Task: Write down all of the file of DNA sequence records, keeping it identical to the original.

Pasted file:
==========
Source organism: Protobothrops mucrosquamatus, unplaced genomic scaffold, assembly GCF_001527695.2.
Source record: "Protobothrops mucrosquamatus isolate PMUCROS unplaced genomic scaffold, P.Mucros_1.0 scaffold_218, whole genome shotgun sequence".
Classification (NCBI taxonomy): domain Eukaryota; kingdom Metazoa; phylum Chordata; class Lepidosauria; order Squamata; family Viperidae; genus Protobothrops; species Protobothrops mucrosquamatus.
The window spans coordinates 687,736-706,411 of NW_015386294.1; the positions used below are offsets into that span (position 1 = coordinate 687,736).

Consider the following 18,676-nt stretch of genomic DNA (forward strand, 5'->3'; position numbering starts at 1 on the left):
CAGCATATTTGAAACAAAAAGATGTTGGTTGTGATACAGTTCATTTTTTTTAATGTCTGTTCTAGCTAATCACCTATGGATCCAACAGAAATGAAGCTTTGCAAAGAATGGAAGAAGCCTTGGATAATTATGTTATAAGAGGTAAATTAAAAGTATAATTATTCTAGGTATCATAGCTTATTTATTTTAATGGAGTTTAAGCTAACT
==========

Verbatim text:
Source organism: Protobothrops mucrosquamatus, unplaced genomic scaffold, assembly GCF_001527695.2.
Source record: "Protobothrops mucrosquamatus isolate PMUCROS unplaced genomic scaffold, P.Mucros_1.0 scaffold_218, whole genome shotgun sequence".
Classification (NCBI taxonomy): domain Eukaryota; kingdom Metazoa; phylum Chordata; class Lepidosauria; order Squamata; family Viperidae; genus Protobothrops; species Protobothrops mucrosquamatus.
The window spans coordinates 687,736-706,411 of NW_015386294.1; the positions used below are offsets into that span (position 1 = coordinate 687,736).

Consider the following 18,676-nt stretch of genomic DNA (forward strand, 5'->3'; position numbering starts at 1 on the left):
CAGCATATTTGAAACAAAAAGATGTTGGTTGTGATACAGTTCATTTTTTTTAATGTCTGTTCTAGCTAATCACCTATGGATCCAACAGAAATGAAGCTTTGCAAAGAATGGAAGAAGCCTTGGATAATTATGTTATAAGAGGTAAATTAAAAGTATAATTATTCTAGGTATCATAGCTTATTTATTTTAATGGAGTTTAAGCTAACT